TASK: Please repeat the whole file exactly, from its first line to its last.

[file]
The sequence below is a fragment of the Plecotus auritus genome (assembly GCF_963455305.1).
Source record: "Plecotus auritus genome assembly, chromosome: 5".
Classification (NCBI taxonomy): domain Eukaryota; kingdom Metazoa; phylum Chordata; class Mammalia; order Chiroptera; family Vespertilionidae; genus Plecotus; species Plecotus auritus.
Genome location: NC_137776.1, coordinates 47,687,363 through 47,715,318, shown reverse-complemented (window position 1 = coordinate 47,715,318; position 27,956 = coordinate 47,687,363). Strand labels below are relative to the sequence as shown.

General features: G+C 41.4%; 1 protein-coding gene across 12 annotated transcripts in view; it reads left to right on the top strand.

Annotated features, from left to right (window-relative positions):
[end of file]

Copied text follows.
The sequence below is a fragment of the Plecotus auritus genome (assembly GCF_963455305.1).
Source record: "Plecotus auritus genome assembly, chromosome: 5".
Classification (NCBI taxonomy): domain Eukaryota; kingdom Metazoa; phylum Chordata; class Mammalia; order Chiroptera; family Vespertilionidae; genus Plecotus; species Plecotus auritus.
Genome location: NC_137776.1, coordinates 47,687,363 through 47,715,318, shown reverse-complemented (window position 1 = coordinate 47,715,318; position 27,956 = coordinate 47,687,363). Strand labels below are relative to the sequence as shown.

General features: G+C 41.4%; 1 protein-coding gene across 12 annotated transcripts in view; it reads left to right on the top strand.

Annotated features, from left to right (window-relative positions):